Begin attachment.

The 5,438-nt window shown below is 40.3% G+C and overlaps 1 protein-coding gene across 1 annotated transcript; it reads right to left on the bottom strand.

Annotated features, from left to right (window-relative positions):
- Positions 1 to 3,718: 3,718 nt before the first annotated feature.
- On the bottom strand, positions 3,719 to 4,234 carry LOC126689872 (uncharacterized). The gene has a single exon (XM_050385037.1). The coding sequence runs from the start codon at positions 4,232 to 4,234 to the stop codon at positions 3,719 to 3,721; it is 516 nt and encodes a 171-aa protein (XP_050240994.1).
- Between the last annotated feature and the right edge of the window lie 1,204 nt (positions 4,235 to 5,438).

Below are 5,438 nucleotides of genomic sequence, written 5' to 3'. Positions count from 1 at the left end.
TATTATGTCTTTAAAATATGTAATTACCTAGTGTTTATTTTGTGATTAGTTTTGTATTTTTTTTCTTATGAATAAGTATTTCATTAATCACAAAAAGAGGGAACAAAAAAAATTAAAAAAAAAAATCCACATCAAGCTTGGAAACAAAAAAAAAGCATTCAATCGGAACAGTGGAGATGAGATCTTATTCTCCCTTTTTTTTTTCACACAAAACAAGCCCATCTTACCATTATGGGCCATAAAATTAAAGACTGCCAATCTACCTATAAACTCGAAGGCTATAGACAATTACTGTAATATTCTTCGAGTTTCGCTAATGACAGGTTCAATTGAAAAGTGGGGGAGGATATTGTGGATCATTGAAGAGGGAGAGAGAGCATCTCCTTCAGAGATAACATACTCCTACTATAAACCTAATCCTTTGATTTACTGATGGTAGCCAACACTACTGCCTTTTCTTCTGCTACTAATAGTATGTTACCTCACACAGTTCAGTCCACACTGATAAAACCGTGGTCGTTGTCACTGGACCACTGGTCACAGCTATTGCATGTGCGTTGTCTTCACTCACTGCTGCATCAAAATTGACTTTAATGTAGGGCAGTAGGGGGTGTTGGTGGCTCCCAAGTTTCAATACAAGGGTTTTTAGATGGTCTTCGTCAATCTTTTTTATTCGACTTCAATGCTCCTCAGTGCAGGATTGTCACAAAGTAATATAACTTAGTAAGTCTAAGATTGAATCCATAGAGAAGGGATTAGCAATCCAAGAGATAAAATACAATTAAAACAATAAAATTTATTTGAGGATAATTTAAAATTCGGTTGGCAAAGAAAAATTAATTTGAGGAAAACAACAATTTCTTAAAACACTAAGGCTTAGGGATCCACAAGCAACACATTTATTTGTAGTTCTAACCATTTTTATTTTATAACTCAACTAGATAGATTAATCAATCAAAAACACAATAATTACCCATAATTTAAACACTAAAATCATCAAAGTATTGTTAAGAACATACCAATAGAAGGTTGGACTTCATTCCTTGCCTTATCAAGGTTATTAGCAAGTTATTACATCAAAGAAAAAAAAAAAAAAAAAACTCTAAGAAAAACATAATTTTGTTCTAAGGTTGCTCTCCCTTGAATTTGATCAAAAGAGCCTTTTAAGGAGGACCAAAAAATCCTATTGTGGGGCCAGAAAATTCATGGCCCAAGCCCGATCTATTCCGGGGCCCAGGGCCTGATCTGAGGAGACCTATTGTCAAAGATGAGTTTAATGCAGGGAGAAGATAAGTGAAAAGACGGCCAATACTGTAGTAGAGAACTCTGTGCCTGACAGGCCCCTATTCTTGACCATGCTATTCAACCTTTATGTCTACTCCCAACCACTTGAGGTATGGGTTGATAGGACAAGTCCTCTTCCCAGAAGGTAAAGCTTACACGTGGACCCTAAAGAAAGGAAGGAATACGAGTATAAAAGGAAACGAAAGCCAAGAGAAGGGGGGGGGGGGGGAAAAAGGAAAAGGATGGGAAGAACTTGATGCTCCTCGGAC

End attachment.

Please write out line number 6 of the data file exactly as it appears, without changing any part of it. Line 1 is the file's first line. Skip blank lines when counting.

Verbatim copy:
Below are 5,438 nucleotides of genomic sequence, written 5' to 3'. Positions count from 1 at the left end.